Mostly, operations remove acoustic neuromas completely (complete section). Sometimes, however, small residues (residual tumour) are consciously left in order to save other surrounding structures, especially the brainstem, cerebullum and facial nerve. Residual tumours can grow again (relapse), therefore regular MRT monitoring is required. This makes it very clear how important early diagnosis and treatment of tumours are.
Regarding the tumour size, in terms of whether it is favourable to operate or not, there are no limits whatsoever. Acoustic neuromas of all sizes can be operated on. An operation is urgent for tumours with an average diameter of 3 cm and above.
As regards uncertain prognoses of radiation on acoustic neuromas an operation is definitely recommended for younger patients, regardless of the size of the tumour. Another reason for a prompt operation is a sense of hearing that is still intact, as defective hearing cannot be restored through an operation.
For older patients with smaller tumour and severe symptomatic vertigo, an operation likewise presents an effective treatment option, as tinnitus, vertigo and balance symptoms, which exist before the operation, mostly improve or reduce after the tumour has been removed. Although severing the balance nerve during the operation practically always leads to post-operative dizziness, this is only temporary.
An operation can be substituted by alternative radiotherapy if serious internal problems and/or the patient is of an old age and an operation would be too risky.
Time and again acoustic neuroma patients ask about the probability with which the abovementioned, unwanted consequences of an operation appear. This wish is understandable, however it can't be fully satisfied. Even if the statistics state, which many clinics conduct on their acoustic neuroma treatments, or the analysis of medical institutions or PhD students all correspond to the requirements of solid statistics, the individual still has many unanswered questions. There are statements about one larger or smaller average timeframe, yet the development keeps going. The statements contain averages on the different operation situations, easy to solve tumours and those "stuck together". The statement mostly don't differentiate fully the many different starting points before the operation regarding hearing ability, vertigo, tinnitus. In short, you can scarcely deduce how your own operation will go at a specific clinic based on statistics. Therefore, here we do not quote the countless existing analysis and reports on this topic, but rather solely those of Prof. Samii, the undisputedly most prestigious skull base surgeon, who has operated on acoustic neuroma since 1968 and in mid-2007 was able to look back on approx. 3000 operations.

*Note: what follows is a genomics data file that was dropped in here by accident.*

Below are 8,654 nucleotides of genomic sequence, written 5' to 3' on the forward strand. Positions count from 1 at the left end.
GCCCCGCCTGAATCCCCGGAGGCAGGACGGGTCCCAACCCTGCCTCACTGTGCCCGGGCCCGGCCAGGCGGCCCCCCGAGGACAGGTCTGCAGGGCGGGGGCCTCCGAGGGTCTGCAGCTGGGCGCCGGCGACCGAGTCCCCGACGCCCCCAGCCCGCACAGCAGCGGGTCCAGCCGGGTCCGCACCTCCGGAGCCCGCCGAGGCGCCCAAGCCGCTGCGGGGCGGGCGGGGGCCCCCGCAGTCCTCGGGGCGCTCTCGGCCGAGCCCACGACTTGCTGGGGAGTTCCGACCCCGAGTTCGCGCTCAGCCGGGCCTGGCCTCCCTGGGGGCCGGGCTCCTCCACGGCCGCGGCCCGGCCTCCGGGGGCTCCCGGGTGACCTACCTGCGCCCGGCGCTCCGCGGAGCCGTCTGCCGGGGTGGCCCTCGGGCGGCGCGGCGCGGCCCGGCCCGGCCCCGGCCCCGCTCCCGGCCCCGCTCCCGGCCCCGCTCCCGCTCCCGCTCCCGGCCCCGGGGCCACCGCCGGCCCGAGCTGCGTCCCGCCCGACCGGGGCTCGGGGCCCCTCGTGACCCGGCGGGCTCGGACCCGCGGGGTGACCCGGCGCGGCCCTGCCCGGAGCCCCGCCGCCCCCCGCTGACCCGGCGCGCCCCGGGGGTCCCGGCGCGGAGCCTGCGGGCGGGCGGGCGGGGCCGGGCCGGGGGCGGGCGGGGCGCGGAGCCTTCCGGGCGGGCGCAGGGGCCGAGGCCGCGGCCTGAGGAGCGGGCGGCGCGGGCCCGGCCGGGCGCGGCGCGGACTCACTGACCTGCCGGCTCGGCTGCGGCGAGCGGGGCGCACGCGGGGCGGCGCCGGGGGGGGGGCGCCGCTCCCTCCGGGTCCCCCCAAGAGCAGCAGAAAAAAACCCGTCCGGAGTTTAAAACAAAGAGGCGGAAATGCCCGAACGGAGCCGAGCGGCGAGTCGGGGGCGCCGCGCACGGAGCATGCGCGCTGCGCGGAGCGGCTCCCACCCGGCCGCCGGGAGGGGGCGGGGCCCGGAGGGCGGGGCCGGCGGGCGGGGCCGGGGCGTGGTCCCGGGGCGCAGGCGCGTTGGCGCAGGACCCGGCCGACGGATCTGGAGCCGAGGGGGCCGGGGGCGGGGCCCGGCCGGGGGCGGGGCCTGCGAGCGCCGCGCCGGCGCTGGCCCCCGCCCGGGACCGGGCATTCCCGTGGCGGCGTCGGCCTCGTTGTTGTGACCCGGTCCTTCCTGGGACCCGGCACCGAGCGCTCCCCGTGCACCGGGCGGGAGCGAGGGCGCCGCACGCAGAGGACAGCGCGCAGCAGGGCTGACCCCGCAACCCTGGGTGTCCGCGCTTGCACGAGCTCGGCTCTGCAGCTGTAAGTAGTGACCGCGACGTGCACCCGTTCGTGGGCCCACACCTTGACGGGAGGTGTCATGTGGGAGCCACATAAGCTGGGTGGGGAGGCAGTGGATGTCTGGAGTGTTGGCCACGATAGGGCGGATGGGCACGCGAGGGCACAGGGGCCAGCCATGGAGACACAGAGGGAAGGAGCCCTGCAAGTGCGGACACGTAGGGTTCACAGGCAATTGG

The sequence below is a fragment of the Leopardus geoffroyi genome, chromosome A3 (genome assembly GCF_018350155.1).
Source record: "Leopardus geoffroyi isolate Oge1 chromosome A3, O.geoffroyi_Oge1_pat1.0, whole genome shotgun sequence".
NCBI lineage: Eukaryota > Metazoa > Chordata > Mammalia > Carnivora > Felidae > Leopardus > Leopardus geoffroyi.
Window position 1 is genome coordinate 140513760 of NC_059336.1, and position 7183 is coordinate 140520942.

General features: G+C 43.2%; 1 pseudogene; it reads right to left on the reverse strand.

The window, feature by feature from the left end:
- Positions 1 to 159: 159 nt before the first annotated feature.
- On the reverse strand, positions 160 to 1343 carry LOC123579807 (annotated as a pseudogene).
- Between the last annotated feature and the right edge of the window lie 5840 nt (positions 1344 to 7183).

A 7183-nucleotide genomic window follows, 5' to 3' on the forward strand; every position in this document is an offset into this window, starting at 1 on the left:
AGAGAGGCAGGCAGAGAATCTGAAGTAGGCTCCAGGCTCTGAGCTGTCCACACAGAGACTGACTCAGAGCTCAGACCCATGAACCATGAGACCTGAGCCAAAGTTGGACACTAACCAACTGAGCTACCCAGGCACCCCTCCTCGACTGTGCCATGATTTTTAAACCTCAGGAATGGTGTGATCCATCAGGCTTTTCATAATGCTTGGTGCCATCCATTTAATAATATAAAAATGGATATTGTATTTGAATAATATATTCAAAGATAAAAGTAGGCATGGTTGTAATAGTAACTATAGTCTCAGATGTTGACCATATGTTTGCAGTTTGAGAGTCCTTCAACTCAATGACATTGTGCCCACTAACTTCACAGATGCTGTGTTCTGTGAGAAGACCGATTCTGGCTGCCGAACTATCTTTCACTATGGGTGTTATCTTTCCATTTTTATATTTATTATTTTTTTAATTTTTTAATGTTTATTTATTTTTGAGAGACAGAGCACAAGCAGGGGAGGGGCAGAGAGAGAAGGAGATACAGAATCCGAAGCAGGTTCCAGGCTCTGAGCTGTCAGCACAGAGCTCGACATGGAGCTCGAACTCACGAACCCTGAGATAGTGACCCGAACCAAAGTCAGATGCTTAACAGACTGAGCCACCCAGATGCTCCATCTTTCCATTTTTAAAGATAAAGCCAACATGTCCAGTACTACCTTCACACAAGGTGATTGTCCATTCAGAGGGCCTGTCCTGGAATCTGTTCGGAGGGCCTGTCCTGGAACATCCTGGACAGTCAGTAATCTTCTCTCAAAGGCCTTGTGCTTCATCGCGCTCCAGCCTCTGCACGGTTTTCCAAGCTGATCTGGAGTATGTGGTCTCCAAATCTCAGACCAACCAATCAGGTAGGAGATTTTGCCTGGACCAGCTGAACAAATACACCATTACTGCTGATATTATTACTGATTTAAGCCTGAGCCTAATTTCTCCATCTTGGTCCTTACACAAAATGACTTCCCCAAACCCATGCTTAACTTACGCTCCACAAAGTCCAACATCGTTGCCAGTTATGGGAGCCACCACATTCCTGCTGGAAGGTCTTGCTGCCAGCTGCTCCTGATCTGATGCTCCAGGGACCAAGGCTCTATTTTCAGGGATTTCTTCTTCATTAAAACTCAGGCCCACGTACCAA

In no way are we saying that statistics are worthless; quite the opposite. However, you should not procure so many domestic and statistics from abroad, but rather look at the doctor's statistics that will (potentially) operate on you. And ensure that these are from the last few years. That way you will have a good first impression of the level of the clinic and the doctor. Everything else can be gained for personal contacts and discussions.
A surgical operation is currently the only therapy which can completely and permanently remove an acoustic brain tumour from the body.
An open operation, and on top of that on/in your head, naturally always involves certain risks. Performed by experienced specialists, supported by a team with just as much experience and the most up-to-date technology, these risks can lessen greatly or even be eliminated, so that an acoustic neuroma operation nowadays is still the first choice.
The advances in medicine and medical technology that have been made over the last two to three decades allow for this optimistic assessment. This includes: modern diagnoses procedures and operation planning (CT and MRT), extensive preliminary examinations before the operation, highly specialised anaesthesia techniques and technology, the use of state of the art operating microscopes and increasingly endoscopes in the last few years, ultrasonic aspirators, which monitor the nerve functions during the operation, use of antibiotics pre and post operation, temporary stay in intensive and recovery rooms, and not least the specialisation of some experts in these operations, combining their high degree of experience and skills. All that rightly takes away a lot of the fear of "brain surgery".
The cornerstones for a successful operation are already laid in the preliminary examinations and carry through to the aftercare.
One aspect warrants special attention: the thorough knowledge from the preliminary examination and the intraoperative observation allows the surgeon to vary and modify his approach during the operation – all to prevent complications and to obtain an optimal result from the operation. This is not possible with other therapies.